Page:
City of Bath, Houses of Parliament

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August 8th 2019
Published: August 8th 2019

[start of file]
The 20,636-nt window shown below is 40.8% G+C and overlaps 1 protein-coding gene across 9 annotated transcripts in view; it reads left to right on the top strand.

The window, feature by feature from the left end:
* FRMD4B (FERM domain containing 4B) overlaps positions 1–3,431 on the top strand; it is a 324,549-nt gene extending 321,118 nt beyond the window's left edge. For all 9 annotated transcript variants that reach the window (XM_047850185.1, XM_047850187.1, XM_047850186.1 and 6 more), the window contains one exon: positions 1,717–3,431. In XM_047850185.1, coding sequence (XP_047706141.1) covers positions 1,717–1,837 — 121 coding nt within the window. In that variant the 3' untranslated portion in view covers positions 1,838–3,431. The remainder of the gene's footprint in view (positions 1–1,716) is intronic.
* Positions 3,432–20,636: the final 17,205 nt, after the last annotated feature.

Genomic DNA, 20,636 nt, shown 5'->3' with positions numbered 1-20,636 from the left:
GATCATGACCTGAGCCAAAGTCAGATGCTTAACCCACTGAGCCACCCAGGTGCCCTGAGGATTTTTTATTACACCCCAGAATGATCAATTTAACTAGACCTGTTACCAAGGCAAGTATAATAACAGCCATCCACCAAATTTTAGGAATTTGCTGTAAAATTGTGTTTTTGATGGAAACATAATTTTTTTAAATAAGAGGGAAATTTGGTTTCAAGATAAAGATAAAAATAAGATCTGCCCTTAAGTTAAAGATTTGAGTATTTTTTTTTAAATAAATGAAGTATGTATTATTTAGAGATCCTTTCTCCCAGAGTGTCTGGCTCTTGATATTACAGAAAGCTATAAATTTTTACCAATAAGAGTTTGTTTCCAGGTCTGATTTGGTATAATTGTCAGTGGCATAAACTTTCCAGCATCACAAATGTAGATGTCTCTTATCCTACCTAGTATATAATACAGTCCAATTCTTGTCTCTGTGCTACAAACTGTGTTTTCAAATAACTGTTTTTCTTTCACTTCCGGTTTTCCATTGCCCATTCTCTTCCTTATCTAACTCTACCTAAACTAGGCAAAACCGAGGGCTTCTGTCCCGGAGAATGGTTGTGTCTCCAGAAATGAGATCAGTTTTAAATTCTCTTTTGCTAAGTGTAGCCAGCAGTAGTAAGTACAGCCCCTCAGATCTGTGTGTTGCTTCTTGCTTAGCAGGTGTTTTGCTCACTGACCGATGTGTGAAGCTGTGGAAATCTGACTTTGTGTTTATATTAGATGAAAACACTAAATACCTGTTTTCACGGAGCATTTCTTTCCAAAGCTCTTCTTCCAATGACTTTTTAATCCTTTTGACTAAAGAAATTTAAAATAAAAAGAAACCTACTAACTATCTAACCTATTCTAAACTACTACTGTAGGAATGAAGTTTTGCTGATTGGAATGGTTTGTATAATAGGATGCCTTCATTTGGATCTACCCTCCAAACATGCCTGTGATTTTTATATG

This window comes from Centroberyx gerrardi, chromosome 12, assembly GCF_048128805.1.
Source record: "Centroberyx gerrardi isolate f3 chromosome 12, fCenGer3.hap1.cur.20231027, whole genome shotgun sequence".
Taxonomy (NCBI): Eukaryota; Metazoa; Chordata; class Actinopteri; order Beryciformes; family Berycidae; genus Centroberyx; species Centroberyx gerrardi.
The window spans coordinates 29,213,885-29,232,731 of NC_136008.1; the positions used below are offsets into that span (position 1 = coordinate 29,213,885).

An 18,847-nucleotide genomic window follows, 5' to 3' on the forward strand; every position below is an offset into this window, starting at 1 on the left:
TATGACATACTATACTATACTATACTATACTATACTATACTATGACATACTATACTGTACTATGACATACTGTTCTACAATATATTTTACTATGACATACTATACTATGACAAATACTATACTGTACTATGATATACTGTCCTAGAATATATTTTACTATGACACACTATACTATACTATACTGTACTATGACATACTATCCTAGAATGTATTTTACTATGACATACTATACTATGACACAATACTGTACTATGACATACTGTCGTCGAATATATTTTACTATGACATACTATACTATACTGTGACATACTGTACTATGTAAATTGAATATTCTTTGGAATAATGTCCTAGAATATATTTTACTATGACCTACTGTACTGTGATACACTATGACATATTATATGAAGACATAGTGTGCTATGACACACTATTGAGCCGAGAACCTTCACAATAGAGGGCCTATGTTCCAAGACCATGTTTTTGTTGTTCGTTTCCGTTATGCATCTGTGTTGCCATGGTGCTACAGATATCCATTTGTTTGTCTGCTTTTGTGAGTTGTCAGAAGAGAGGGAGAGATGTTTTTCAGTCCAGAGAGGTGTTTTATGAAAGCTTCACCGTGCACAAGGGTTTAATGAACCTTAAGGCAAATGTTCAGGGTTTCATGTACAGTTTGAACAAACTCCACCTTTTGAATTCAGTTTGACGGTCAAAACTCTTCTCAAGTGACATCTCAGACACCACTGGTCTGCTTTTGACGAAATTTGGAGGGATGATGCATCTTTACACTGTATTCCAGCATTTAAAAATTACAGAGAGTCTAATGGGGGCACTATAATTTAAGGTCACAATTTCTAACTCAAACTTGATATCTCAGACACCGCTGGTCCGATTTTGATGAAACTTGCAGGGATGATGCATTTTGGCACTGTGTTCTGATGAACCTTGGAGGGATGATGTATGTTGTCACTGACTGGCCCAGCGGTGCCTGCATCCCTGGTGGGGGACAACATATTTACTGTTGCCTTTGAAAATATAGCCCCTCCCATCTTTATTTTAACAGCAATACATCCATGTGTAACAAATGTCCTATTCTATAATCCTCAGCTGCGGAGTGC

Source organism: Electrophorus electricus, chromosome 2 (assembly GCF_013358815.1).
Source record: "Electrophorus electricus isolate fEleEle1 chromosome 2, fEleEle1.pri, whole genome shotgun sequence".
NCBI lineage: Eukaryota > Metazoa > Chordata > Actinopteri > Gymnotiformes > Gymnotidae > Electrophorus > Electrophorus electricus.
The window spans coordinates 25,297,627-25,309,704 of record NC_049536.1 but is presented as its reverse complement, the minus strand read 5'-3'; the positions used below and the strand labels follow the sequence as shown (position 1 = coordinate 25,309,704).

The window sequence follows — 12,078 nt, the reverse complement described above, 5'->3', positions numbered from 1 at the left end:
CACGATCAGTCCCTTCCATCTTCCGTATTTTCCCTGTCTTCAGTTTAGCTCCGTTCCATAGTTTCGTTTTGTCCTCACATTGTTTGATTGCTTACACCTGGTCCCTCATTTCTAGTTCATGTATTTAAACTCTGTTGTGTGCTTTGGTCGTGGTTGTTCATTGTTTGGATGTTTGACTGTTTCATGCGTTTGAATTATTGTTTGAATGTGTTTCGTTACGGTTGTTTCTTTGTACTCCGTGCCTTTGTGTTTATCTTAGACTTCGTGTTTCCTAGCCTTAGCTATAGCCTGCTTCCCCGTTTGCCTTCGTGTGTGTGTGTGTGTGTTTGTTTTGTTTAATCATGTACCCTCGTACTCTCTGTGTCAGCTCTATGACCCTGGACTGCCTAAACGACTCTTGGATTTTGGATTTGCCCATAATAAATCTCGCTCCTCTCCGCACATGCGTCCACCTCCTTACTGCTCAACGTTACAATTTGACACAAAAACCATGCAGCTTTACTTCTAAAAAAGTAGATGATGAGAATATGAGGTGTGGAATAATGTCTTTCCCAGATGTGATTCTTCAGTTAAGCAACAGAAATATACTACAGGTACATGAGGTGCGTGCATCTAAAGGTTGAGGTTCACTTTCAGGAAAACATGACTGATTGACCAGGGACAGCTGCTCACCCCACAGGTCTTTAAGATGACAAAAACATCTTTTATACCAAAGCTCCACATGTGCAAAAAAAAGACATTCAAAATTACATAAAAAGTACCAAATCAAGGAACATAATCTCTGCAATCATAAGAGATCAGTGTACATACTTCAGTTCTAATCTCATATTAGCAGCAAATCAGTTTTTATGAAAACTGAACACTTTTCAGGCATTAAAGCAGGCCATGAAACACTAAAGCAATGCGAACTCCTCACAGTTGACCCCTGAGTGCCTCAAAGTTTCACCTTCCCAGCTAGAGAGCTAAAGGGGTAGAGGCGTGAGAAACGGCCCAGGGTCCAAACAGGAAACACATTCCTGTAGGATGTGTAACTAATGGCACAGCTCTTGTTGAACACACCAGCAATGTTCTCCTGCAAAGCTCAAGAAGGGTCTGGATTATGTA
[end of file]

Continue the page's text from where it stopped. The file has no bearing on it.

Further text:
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I had a good day trip to the city of Bath yesterday. I took the train from Paddington Station to the city of Bath. It’s a 90-minute journey and there’s a lot to see there. Firstly, I took a (free) walking tour that emphasized Georgian architecture. Much of Bath was built in the 1700’s when successive kings named George were on the throne. Jane Austen fans will appreciate the familiar places such as The Assembly Rooms and The Pump Room where people used to gather to dance and play cards and socialize. The best sight, IMO, is the ancient Roman Baths. This is the only place in Britain where hot mineral water naturally bubbles out of the ground. So of course the Romans (two thousand years ago) built a bath complex on the site. I became so engrossed in my sightseeing that I had to take a later train back to London. Today I started out early at the Houses of Parliament. A couple of months ago I bought a ticket online and I dutifully arrived before 9AM for my tour. Parliament is not currently in session (annual summer recess), so there were no crowds and I got to walk quite freely through the corridors of power, including a visit to the chambers of the Commons and the Lords. From there I walked up to Trafalgar Square, passing the heavily-guarded Number 10 Downing Street. I had lunch at the National Gallery on Trafalgar Square and then spent much of the afternoon seeing the paintings. As a finale for the day, I rode in the top of a double-decker red bus to St. Paul’s Cathedral just to see the sights on the way. I have been lucky so far in terms of weather, but tomorrow it is supposed to rain, so I may be in for more indoor activities.

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